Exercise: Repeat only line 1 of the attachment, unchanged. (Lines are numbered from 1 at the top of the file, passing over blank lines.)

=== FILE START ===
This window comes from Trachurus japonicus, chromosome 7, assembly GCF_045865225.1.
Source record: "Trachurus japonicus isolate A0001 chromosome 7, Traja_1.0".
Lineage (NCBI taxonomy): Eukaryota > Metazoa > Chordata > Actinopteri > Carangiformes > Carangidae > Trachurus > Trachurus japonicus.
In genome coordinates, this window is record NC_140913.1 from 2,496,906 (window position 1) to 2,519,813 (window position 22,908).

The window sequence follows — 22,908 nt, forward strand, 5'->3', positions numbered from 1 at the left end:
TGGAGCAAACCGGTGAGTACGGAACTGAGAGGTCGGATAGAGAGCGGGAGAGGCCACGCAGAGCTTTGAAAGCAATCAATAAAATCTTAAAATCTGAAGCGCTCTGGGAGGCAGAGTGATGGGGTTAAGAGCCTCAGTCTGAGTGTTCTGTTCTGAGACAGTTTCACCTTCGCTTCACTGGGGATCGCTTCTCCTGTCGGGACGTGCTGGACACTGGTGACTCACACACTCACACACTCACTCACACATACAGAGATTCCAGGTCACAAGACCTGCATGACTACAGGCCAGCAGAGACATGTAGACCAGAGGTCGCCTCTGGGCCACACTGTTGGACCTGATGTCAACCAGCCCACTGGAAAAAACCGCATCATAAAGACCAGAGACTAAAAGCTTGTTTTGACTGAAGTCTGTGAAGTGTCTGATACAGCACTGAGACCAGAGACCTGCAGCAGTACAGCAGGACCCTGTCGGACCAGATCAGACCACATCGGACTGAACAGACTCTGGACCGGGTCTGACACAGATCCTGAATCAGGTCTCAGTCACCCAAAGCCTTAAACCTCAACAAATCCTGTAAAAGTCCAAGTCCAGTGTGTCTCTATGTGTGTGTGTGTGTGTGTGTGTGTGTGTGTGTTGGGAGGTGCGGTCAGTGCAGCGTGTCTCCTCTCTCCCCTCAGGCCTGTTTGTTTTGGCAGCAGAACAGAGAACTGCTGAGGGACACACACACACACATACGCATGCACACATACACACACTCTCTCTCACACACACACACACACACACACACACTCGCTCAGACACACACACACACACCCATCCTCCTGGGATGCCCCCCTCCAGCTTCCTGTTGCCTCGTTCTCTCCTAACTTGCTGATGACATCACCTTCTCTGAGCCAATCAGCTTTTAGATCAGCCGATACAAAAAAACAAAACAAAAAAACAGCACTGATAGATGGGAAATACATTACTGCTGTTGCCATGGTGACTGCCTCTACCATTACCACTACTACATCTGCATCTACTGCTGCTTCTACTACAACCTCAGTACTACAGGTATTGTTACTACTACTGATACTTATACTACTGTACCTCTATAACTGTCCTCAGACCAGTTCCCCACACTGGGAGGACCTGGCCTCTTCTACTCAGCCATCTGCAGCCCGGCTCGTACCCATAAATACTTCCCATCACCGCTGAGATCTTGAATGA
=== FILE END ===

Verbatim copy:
This window comes from Trachurus japonicus, chromosome 7, assembly GCF_045865225.1.